Farewell Bill Eddy

I regret to report that we have lost another elder statesman of traditional Missouri fiddling.

Roy W. (Bill) Eddy, Sr., died August 2, 2010, in Slater, Missouri, at the age of 95. He had been ill for several years, and suffered from Alzheimer’s disease.

Graveside services will be held at the Slater City Cemetery, Thursday, August 5, at 10:30 a.m. Visitation will be held at Weiker Funeral Home in Slater at 9.30 a.m. Memorials may be presented to the Gilliam Baptist Church.

Bill Eddy was a farmer from the Gilliam area, east of Slater and several miles west of the Missouri River in Saline County, a community known for its fine fiddlers and dancers as well as it exceptional agricultural land.

Bill was one of the featured fiddlers in the University of Missouri documentary project, “Now That’s A Good Tune,” in 1989 (reissued in 2008 by Voyager Records), and he was an excellent proponent of the classic Little Dixie style of fiddling that is representative of central Missouri traditions. He was a strong supporter of the Missouri State Old-Time Fiddlers Association and took part in its activities and dances.

Bill Eddy played many interesting local tunes, as well as all of the “big” Missouri tunes, such as “Grey Eagle,” “Rachel,” and “Leather Britches.” He composed several fiddle tunes, such as a hornpipe he called, “Phyllis Gale Breakdown” (in honor of a daughter), which can be heard on the “Good Tune” CDs. He competed in fiddler’s contests throughout the season and enjoyed these events. He was a keen observer and commented on the differences between playing fiddle for dances and playing in fiddling competitions.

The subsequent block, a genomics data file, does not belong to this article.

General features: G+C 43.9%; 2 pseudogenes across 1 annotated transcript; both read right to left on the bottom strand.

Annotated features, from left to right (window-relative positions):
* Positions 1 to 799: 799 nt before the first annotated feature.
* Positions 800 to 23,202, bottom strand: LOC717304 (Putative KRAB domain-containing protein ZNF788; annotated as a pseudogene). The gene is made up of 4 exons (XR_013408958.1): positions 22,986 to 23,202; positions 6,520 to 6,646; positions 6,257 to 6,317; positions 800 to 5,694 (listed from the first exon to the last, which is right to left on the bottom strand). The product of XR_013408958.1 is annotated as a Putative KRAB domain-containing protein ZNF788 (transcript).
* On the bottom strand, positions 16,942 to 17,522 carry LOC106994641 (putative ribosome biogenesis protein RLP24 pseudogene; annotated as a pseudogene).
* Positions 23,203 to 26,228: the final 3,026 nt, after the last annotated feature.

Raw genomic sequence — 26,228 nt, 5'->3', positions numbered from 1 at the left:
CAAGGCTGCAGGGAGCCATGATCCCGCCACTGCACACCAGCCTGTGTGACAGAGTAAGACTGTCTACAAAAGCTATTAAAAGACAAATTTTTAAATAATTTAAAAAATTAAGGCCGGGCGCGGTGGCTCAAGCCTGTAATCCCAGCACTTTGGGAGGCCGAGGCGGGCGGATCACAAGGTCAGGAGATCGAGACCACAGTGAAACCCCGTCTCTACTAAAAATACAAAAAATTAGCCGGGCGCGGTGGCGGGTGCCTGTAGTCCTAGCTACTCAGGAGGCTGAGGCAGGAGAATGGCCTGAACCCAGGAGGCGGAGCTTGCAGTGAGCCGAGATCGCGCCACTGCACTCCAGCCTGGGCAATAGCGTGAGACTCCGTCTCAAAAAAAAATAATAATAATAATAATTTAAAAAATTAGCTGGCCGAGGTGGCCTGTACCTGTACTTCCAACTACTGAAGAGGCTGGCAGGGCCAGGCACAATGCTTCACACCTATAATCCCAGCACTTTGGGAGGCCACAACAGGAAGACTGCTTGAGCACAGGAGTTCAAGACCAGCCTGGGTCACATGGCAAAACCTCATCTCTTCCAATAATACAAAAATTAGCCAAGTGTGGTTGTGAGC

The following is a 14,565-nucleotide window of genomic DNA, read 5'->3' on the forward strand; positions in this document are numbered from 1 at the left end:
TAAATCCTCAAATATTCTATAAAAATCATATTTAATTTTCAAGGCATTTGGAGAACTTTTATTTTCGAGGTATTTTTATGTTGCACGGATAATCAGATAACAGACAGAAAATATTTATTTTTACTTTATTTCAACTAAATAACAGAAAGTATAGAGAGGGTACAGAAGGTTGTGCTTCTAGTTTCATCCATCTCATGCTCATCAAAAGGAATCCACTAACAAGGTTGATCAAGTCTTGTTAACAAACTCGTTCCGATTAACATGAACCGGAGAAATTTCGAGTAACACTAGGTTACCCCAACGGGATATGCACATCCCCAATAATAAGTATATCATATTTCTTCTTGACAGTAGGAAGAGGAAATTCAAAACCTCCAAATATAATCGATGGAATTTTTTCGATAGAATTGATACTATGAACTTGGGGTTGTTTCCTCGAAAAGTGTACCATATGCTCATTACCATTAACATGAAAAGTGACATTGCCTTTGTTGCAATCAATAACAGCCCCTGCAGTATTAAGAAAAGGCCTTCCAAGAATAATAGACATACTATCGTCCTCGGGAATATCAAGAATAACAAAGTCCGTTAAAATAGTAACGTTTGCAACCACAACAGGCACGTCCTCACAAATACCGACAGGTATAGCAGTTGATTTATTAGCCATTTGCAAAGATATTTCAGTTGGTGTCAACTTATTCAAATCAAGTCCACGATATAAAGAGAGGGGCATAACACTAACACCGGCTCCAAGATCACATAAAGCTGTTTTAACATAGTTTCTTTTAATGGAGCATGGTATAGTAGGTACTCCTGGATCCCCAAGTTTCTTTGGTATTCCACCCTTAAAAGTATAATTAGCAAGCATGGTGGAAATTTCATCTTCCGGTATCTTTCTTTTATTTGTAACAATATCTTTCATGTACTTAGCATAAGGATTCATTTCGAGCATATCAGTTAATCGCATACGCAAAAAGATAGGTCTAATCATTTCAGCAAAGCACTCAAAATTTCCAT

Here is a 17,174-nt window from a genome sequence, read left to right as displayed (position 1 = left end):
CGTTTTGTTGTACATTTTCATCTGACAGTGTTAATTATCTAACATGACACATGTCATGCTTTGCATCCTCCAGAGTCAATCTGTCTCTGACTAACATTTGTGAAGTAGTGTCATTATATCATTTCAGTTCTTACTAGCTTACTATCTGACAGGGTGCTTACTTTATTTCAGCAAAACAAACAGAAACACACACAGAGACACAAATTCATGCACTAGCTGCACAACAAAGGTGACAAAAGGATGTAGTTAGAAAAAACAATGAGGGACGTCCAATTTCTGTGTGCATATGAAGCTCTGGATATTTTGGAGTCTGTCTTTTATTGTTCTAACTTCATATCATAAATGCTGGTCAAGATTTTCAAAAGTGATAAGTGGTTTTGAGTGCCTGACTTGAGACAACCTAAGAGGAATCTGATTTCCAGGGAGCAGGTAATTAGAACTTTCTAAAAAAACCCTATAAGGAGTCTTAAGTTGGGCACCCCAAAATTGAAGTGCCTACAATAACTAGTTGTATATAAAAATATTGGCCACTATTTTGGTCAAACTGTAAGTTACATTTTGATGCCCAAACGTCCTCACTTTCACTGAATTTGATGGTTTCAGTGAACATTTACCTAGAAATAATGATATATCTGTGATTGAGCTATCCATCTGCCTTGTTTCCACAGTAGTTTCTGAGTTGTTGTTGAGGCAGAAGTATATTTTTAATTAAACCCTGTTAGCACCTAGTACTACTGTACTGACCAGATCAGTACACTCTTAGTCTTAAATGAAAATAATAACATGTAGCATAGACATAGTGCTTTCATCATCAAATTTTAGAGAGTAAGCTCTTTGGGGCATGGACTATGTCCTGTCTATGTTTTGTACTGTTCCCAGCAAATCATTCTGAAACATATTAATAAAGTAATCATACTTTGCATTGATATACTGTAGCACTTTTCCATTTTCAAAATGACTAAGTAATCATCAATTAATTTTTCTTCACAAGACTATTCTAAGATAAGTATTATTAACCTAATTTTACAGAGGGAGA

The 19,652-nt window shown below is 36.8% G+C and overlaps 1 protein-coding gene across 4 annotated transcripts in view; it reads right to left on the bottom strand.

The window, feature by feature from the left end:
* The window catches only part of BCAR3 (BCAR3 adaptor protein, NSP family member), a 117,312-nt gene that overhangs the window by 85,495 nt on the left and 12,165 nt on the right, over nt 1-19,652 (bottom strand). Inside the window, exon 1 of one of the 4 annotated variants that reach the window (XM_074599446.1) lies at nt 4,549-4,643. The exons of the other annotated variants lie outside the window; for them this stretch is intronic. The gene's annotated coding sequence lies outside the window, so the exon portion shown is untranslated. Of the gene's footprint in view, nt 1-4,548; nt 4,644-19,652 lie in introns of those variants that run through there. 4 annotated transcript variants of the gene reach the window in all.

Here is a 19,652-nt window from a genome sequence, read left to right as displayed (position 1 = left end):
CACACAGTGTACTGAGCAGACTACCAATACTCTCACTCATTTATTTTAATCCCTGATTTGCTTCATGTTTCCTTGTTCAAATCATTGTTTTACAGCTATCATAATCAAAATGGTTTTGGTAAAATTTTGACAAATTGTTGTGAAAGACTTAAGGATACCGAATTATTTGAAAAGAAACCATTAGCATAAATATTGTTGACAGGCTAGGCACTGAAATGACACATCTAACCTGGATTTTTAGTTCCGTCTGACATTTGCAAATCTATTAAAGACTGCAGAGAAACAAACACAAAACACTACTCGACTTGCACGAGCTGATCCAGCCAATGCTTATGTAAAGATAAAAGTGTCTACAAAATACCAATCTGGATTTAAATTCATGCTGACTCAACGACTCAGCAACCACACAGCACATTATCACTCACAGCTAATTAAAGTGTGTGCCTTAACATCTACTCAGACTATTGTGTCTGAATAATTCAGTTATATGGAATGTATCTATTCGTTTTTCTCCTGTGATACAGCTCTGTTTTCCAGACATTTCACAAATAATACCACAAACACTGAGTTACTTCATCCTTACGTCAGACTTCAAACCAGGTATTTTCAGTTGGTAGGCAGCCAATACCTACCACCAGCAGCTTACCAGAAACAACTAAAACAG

Bill was a solid contest fiddler and had been competing in contests since the 1920s. Bill was often called upon to help judge fiddler’s contests. In 1981, he helped judge the first Minnesota State Old-time Fiddlers Contest (Cotton MN). As a judge, Bill recognized the complexities of judging these exciting and sometimes volatile events. He often took time after a contest to visit with young fiddlers, in order to praise their playing, encourage them, and offer tips on fiddling technique. He was particularly fond of the older hornpipes and, in many conversations I recall, Bill was convincing in his opinion that they should be played “straight.” My last visit with Bill was at a fiddler’s contest in Boonville at the annual steam thresher’s reunion several years ago.

I enjoyed his fiddling and I appreciated his perspective on traditional fiddle techniques, which he had accumulated through some 70 years of involvement in the music and involvement in the fiddle contest scene.

If anyone has old photos, recordings, newspaper clippings, anecdotes about Bill Eddy, and the like, that they would like to share, and, hopefully, contribute to the “Missouri fiddle archives” in the State Historical Society (Western Historical Manuscript Collection) in Columbia, please contact me.

–Howard W. Marshall (hmarshall [at] missouri [dot] edu)